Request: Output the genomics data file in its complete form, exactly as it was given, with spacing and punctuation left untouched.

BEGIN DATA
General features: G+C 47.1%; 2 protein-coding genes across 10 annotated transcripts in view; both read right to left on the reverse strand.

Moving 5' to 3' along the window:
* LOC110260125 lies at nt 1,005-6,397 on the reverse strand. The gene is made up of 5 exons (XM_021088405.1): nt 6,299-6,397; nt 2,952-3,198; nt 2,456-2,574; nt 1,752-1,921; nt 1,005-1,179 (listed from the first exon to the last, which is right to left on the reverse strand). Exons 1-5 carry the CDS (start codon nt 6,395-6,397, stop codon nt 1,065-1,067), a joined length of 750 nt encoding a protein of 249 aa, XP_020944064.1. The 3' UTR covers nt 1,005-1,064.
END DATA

General features: G+C 47.1%; 2 protein-coding genes across 10 annotated transcripts in view; both read right to left on the reverse strand.

Moving 5' to 3' along the window:
* LOC110260125 lies at nt 1,005-6,397 on the reverse strand. The gene is made up of 5 exons (XM_021088405.1): nt 6,299-6,397; nt 2,952-3,198; nt 2,456-2,574; nt 1,752-1,921; nt 1,005-1,179 (listed from the first exon to the last, which is right to left on the reverse strand). Exons 1-5 carry the CDS (start codon nt 6,395-6,397, stop codon nt 1,065-1,067), a joined length of 750 nt encoding a protein of 249 aa, XP_020944064.1. The 3' UTR covers nt 1,005-1,064.